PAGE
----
A Suggestion of Spreads for
The Charles Dickens Tarot
The Tale of Two Cities Spread
Number of cards: 1
As preparation for this spread, it is advised the Querent spend a few years binge drinking. When he/she has hit rock-bottom, the Reader pulls one card from the deck and places it in England. This card is “Charles Darnay”, and represents everything the Querent should be but isn't. Next, the Reader takes a Xerox or a Polaroid of the card and places it in France. If this proves difficult, the Reader can quickly make a sketch of the card on a croissant. This is the “Sidney Carton” card and represents everything the Querent was but no longer is and could be but isn't. With a standard household razor, slice the original “Charles Darnay” card in half. This may seem reactionary, reductionist, or even a little silly, but nevertheless it will find its way onto the public school syllabus.
The Barnaby Rudge Spread
Number of cards: 78
Carefully shuffle the entire deck, but put off the actual reading for 5 years. When you have the Querent exactly where you want them, take all the cards and throw them at a Catholic. Calling yourself Grip and using clipped and cryptic speech, rearrange the scattered cards into the shape of a cross and set them on fire. The Querent may wish to make arrangements with a taxidermist to have the Reader stuffed.
The Bleak House Spread
Number of cards: 13
The Querent carefully chooses 12 cards from a pile of a dozen cards the Reader has already chosen. The Querent then proceeds to construct from them a house of cards. Repeatedly asking the Querent what his or her question is, the Reader places the 13th card face down. This is the “Answer” card, which is to be revealed under no circumstances. Instead, soak the card in rum and mineral spirits and place it next to an open flame.
The Martin Chuzzlewit Spread
Number of cards: less than expected
Take the cards and sort of move them around in a vague and unconvincing way. Have the Querent choose a somewhat unlikable card and send that card to Missouri. Other things happen in this spread, but the bit about Missouri is the only thing anyone will remember. If the reading is a success, the Querent will contract malaria.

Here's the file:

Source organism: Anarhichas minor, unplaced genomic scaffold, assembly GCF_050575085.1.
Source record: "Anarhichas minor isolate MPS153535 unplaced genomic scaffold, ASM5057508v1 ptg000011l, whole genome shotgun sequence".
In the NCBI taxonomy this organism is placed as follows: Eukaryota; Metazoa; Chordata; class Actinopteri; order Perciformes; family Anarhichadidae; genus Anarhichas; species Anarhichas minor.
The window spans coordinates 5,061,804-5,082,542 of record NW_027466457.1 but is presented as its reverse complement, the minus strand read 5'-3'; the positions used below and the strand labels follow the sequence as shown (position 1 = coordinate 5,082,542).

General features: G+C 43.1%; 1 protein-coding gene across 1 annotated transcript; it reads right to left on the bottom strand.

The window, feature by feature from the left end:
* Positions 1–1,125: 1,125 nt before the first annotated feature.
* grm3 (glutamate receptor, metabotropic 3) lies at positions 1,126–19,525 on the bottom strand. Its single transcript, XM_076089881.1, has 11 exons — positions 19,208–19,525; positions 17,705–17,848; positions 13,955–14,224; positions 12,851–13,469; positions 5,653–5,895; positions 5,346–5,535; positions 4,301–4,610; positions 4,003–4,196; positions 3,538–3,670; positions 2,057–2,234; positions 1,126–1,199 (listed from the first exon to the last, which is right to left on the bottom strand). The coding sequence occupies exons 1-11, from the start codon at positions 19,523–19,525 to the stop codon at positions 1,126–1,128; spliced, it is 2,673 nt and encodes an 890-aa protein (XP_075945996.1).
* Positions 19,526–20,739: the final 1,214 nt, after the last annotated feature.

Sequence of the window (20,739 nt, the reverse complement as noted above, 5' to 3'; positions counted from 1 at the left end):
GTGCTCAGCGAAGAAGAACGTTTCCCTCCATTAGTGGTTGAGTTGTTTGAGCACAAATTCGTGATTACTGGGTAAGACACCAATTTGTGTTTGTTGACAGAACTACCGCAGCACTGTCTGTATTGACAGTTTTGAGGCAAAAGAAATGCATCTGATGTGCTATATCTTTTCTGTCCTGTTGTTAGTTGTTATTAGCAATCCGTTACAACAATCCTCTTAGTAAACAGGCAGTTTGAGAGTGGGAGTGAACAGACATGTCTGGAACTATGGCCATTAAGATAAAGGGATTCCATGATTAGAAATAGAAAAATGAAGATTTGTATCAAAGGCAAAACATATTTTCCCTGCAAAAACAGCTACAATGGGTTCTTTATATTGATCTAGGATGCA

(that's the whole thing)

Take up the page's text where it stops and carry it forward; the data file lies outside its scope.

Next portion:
The Mystery of Edwin Drood Spread
Number of cards: that's a secret
This spread is best done late at night, or when the reader is exhausted. Have the Querent choose 2 cards – one from The Charles Dickens Tarot and one from The Wilkie Collins Tarot. The Reader should speak in a stereotypical East Indian accent and be moderately racist. Meanwhile, the Querent should recline on their side. If there are any T3s in the house, now is the time to take them. If there are no T3s, cough syrup and a poppy-seed bagel can be substituted. This is the half-way point of the reading, so stop and get on with your life.
The Oliver! Spread
Number of cards: 1
The Reader - ideally, an anti-semite - gives the Querent an empty bowl to hold. In it, the Reader places a card face up. The Reader says nothing. When the Querent expresses curiosity, the Reader knocks the bowl from the Querent's hand and throws them out into the street. There, a song and dance routine takes place with lovable ragamuffins and, sadly, Davy Jones.
The Little Nell/Oscar Wilde Spread
Number of cards: 1
The Reader asks the Querent to choose a card. The Querent places the card face up on the table and the Reader proceeds to berate the Querent in an exceedingly dry manner. This can go on all night, or as long as the absinthe lasts. With the Querent at death's door, a memorable snide aside about the Querent's long-awaited demise is made by the Reader from Newgate Prison and/or a men's lavatory.
The Mr. Plornishmaroontigoonter Spread
Number of cards: 10
The Reader shuffles the deck and places a card face down on the table. The Reader flips over the card, invents an idiosyncratic nickname for the card, and blames the Querent for the many ways this card disappoints the Reader. The Reader goes on to do this once every year for the next 10 years. The Reader may choose to forbid some of the cards' marriages or disapprove of their career choices generally, but eventually the Reader must demand the cards discontinue all relations with their mother.